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One-Finger Quick Die Change (QDC)

By: George Keremedjiev

Friday, January 01, 2010
 
No, it is not a typo. This column will showcase a spectacular QDC process that fully and totally achieves true QDC with one-finger control. This system was designed, developed and implemented at Marwood Metal Fabrication in Tillsonburg, Ontario, and is one of its superb sensor-based technologies that will be presented in this column. To place the one-finger QDC process within context, it is important to first understand the foundation upon which it was built. Namely, a superb corporate-wide and mistake-proofed manufacturing system. Driven into a sharp focus by Chris Wood, the company president, its manufacturing culture is never satisfied with the status quo.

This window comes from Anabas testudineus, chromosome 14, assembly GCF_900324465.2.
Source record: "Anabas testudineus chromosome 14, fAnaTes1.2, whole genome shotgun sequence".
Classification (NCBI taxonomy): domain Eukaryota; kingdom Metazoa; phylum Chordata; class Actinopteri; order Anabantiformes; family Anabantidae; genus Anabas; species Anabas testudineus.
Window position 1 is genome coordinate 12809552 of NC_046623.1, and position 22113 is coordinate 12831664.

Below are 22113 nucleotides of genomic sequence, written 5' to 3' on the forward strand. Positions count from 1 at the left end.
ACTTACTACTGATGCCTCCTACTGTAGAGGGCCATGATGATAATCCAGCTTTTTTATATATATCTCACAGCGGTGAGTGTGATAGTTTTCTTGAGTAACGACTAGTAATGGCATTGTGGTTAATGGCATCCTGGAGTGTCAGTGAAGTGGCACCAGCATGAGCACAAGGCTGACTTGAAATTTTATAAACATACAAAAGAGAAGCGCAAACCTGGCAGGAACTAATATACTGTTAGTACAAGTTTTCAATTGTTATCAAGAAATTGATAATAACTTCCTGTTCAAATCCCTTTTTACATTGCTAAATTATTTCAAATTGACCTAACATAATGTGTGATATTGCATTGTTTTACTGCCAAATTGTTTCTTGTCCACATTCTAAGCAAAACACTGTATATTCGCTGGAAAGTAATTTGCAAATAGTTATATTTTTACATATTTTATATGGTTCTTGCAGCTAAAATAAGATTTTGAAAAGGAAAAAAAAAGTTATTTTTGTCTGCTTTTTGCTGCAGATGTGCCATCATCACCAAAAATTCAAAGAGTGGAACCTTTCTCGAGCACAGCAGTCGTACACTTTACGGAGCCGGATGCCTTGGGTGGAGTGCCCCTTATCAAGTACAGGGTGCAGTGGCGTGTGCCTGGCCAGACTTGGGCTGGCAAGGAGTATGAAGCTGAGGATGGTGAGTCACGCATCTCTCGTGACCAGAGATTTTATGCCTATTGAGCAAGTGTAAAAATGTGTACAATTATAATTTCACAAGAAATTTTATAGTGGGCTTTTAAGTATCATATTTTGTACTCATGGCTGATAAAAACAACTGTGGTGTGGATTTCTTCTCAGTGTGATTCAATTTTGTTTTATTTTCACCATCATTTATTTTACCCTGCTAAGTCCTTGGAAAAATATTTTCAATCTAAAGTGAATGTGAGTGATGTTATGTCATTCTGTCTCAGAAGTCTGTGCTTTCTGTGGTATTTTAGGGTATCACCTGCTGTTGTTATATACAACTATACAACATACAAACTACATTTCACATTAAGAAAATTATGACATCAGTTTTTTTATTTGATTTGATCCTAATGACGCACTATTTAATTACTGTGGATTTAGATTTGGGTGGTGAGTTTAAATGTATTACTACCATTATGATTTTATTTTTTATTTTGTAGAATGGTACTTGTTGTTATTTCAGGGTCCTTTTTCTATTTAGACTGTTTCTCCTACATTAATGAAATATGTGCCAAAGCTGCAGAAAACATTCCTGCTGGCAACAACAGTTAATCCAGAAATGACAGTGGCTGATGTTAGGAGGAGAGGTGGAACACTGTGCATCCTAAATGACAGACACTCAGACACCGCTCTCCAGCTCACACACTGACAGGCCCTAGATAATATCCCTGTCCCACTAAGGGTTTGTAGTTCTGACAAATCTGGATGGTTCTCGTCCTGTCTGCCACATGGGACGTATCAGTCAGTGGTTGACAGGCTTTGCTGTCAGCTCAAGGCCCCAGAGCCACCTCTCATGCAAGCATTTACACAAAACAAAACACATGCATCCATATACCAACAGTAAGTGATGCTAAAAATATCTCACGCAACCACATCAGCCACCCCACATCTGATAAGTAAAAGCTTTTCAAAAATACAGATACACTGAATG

Die T-89 Before
Fig. 1—Die T-89 Before
The following comments are based, in part on remarks made by Jake Fehr, sensor applications specialist at Marwood Metal Fabrication. “Fully sensored dies lead to many great and wonderful things such as presses running much closer to their maximum speeds,” says Fehr. For example, one of Marwood’s dies, known as T-89, a two-out die that used to run at 30 strokes/min. with an operator at full alert watching the formed metal cups exiting the die, is now fully sensored including the feed, part out and slug detection. It now runs well at 70 strokes/min. and there is no operator standing in front of the press with their hand hovering over the E-stop button.

In Fig. 1, taken shortly before the T-89 die was retrofitted with electronic sensors, a micro switch short-feed detection mechanism is visible at the top. The die was thoroughly analyzed and marked up as needed during brainstorming sessions between the sensor department and the toolmakers.